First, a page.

History of First Peoples entries in the Sydney Mardi Gras Parade

Worimi. Welcome to the history of Aboriginal and Torres Strait Islander entries in the Sydney Mardi Gras Parade. This site contains photographs of a community's history that spans 40+ years. Some photographs contain images of deceased loved ones, family and friends who are sorely missed. "We honour their memory in every day of our lives". (Rodney Junga Williams)

This is a site of community-owned and shared, stories and history - the Aboriginal and Torres Strait Islander gay, lesbian, bi-sexual, transgender, sistergirl, brotherboy, inter-sexed and queer community from Nations wide, their partners and their families.;xNLx;;xNLx;This timeline will always be under construction and dependent on community input. To respond to the timeline and contribute your stories, knowledge, feedback and photographs, join the private facebook group for this site, by clicking on this link:;xNLx;;xNLx;[Aboriginal and Torres Strait Islander Mardi Gras History](https://www.facebook.com/groups/1507173312924165/);xNLx;;xNLx;To connect with the community organising the 2023 entry in the Mardi Gras parade for Sydney WorldPride, email [aboriginal@acon.org.au](aboriginal@acon.org.au);xNLx;;xNLx;;xNLx;To view in 3D, click on the 3D icon bottom left of screen. It looks mad in 3D! Your tools for viewing are bottom right of screen.;xNLx;;xNLx;Project initiation, Tim Bishop.;xNLx;

1974-04-16 14:50:38

65+000 years > The 70's

The affirmative actions of the 1960s social movements in America (Black Power, anti-Vietnam War and worldwide Women's Liberation) inspired the radicalisation of the Gay Solidarity Movement that arrived in Sydney early in the 1970s.

1978-06-24 00:00:00

The '78ers

In June of 1978, a night-time celebration followed a morning protest march in the city and an afternoon's rally at Paddington Town Hall, as Sydney’s contribution to international Gay Solidarity celebrations. Organised by the Sydney Gay Solidarity Group, the evening culminated in a festive procession down Oxford Street to Hyde Park, leaving from Taylor Square at 11pm. The 1500 revellers were later met with unexpected police violence. Fifty-three people were arrested. Aboriginal women, Chris Burke (dec) and Annie Pratten were there in solidarity.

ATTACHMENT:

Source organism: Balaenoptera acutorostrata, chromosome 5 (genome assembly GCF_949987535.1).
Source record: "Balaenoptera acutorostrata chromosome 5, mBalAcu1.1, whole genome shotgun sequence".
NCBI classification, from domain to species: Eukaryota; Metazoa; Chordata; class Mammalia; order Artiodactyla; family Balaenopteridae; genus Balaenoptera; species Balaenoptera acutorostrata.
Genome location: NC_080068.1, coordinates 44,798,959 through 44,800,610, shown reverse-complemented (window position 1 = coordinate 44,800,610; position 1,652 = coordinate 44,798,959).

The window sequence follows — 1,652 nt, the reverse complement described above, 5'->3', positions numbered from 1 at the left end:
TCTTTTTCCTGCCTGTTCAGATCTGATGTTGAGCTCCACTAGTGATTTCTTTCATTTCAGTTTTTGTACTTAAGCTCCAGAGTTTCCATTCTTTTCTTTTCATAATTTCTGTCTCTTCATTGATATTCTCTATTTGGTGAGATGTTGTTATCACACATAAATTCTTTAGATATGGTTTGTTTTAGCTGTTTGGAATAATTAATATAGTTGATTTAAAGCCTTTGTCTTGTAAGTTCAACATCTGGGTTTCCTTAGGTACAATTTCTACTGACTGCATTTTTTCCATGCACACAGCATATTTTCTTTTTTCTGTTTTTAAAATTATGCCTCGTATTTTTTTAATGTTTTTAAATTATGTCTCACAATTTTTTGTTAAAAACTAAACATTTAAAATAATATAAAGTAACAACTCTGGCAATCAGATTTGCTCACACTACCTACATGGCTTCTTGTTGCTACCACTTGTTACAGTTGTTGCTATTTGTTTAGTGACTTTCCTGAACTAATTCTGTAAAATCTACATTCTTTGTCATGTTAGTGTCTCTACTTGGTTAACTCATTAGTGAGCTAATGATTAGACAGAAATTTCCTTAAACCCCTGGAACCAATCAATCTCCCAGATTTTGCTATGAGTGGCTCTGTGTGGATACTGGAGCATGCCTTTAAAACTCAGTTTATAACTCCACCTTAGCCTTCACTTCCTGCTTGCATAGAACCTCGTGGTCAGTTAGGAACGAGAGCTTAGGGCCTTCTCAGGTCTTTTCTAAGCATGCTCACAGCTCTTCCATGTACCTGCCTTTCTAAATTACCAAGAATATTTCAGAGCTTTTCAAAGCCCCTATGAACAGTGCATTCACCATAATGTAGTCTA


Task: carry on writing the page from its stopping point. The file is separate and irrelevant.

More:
1979-06-30 00:00:00

The Gay Parade Has Begun

The following year, 1979, up to 3,000 people marched again, in an incident-free, evening parade of Gay Solidarity down Oxford Street. The event was now locked in as one heart-pumping night of love every year that hasn't skipped a beat since.

1980-01-01 00:00:00

The Spontaneous Eighties

There are many anecdotal reports from blackfullas of spontaneous participation in the parade during the 1980s, when you could just jump on in and join 'em.

1981-03-07 00:00:00

Parade moves to Summer

In 1980 the decision was made to move the 1981 parade forward to summer and to name the parade, Sydney Gay Mardi Gras.

1982-01-01 00:00:00

The Aboriginal flag's first parade appearance

In 1982, Narrandera man, Roger McKay, marched alone in the parade wearing the Aboriginal flag. This significant moment is widely acknowledged as the first time the Aboriginal flag appeared in the parade.

1988-01-01 00:00:00

Black Bi-Centennial Boat People

The first Aboriginal and Torres Strait Islander float entered in the Mardi Gras parade was in the year of Australia's Bicentenary celebrations, 1988. Only one month prior to this parade 40,000 people protested in Sydney against the celebrations - the largest march in Australia since the Vietnam moratorium.

1988-06-05 00:00:00

Puttin' the L into Mardi Gras

At an Extraordinary General Meeting in 1988, post the parade, the Board of Sydney Gay Mardi Gras elected to re-name the event, 'Sydney Gay and Lesbian Mardi Gras'.

1989-01-01 00:00:00

Malcolm's Reprise

High on the ride of his audience reception in the 1988 parade, Malcolm Cole was determined to enter the parade again the following year. But all didn't go to plan.

1992-03-07 00:00:00

Koorie Wirguls

Koorie Wirguls was an Aboriginal and Torres Strait Islander lesbian support group during the early 1990s.

1993-03-06 00:00:00